“On the same day, as Cornwallis was marching to Beattie’s Ford, about two miles from it at Colonel Black’s farm, he left behind him, under the command of Brigadier General O’Hara, twelve hundred infantry and Tarleton’s cavalry, which in the night moved secretly down to Cowan’s Ford, only three miles below. The next morning at dawn of day, the 1st of February, 1781, he had his columns formed, the infantry in front with fixed bayonets, muskets empty, carried on the left shoulder at a slope, cartridge-box on the same shoulder, and each man had a stick about the size of a hoop-pole, eight feet long, which he kept setting on the bottom below him to support him against the rapidity of the current, which was generally waist deep, and in some places more. (It is stated by historians that the river was swollen so as to impede the passage of the British. The fact is, it was fordable from the week before until two days after this time, though a little deeper than usual. The cause of the enemy’s delay must have been the disposition by General Davidson to guard the fords.)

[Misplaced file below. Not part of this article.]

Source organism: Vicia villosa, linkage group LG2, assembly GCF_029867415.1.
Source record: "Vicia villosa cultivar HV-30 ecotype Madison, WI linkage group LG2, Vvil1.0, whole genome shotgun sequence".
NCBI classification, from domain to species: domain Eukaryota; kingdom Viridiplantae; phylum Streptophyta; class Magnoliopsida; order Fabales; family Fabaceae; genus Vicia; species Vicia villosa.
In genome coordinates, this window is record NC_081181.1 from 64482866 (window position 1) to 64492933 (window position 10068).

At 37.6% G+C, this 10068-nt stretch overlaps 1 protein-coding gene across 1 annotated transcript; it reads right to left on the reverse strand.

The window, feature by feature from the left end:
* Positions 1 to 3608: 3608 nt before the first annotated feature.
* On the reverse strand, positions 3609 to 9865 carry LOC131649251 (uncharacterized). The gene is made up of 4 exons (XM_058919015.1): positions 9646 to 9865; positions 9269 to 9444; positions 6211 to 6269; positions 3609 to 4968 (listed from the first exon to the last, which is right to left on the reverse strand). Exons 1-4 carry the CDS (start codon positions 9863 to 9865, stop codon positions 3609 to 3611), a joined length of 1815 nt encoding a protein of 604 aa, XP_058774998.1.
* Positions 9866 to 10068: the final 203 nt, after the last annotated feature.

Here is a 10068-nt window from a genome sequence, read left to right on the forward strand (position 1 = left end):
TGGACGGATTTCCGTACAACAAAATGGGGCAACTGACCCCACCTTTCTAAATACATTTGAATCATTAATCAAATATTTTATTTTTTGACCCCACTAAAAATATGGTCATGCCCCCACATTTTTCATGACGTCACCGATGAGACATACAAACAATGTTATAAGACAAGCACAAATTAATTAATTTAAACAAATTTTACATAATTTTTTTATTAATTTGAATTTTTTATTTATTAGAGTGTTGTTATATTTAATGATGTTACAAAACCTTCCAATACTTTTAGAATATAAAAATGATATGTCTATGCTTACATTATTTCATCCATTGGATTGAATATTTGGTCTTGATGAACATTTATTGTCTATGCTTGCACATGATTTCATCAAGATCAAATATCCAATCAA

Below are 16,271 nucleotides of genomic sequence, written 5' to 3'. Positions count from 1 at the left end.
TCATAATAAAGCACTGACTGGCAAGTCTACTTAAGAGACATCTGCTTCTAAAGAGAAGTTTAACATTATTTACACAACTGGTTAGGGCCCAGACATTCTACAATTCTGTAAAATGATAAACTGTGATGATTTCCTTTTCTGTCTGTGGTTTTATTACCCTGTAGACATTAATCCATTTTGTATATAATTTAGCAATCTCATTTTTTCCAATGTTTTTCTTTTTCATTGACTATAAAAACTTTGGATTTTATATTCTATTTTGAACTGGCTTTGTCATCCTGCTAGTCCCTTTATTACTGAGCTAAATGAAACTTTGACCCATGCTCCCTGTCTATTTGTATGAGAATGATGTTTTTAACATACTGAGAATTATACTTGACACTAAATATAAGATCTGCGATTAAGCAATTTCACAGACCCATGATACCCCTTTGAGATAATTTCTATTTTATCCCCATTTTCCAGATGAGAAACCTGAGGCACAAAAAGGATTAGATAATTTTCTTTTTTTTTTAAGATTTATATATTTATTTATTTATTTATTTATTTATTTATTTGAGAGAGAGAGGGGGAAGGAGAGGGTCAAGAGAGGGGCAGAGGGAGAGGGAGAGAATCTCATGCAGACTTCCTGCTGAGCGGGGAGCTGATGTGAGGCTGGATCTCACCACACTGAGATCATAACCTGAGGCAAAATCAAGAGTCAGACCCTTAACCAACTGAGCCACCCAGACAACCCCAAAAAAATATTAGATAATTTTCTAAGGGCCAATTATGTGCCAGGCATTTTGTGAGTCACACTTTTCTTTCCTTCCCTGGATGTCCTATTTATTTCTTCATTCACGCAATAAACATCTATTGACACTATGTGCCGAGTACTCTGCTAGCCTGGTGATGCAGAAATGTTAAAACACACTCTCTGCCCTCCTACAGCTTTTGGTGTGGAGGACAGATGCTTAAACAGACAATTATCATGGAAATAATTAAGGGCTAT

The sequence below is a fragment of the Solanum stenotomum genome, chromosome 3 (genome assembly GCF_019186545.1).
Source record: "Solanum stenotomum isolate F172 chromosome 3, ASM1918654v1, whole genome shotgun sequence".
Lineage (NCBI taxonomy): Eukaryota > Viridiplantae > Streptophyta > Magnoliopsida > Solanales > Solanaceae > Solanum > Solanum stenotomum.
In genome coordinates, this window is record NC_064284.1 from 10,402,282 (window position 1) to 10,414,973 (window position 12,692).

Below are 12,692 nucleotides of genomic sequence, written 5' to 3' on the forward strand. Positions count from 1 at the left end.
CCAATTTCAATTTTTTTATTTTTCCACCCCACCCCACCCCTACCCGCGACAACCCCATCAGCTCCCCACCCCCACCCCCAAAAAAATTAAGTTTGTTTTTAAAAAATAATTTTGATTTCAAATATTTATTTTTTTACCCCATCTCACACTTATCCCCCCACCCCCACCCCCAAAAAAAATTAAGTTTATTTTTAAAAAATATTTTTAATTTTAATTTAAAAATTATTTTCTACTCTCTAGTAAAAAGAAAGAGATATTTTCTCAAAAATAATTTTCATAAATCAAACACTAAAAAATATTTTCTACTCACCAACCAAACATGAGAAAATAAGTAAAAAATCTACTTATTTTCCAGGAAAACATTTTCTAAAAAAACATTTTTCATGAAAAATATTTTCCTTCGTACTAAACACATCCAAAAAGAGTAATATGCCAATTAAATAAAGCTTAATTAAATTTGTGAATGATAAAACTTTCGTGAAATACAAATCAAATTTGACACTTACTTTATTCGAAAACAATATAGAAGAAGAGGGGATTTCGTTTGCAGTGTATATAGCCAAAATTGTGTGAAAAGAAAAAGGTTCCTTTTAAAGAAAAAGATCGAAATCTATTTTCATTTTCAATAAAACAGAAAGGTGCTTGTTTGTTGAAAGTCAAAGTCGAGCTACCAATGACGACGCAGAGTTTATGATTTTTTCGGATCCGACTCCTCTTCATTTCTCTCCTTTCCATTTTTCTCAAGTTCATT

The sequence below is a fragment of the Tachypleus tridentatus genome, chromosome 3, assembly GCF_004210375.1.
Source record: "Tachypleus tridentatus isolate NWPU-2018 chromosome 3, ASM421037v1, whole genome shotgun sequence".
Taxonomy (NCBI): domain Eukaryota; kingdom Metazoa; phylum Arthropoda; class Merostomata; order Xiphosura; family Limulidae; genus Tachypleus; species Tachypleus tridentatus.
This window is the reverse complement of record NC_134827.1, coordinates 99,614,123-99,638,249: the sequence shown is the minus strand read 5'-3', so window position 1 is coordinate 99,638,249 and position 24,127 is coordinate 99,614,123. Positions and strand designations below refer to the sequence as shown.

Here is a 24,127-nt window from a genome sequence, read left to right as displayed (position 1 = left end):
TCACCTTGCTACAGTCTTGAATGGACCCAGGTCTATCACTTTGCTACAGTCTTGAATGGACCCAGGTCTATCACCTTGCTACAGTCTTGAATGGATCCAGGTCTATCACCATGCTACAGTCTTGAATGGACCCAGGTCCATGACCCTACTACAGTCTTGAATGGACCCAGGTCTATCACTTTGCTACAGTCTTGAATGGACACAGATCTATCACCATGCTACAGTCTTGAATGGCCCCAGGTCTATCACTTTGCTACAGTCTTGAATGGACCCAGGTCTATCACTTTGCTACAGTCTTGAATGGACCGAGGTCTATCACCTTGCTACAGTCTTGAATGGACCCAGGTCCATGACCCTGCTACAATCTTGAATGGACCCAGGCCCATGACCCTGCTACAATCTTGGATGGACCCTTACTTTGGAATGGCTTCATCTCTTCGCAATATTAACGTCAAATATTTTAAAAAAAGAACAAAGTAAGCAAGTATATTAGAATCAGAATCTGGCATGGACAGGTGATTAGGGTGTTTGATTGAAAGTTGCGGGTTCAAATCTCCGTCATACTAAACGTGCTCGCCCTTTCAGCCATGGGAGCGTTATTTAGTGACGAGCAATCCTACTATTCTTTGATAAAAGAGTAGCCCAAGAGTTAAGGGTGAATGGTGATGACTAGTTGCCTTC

“The command of the front was committed to Colonel Hall of the guards, who had for a guide Frederick Hager, a renegade Tory who lived within two miles of the place. They entered the river by sections of four, and took the wagon ford.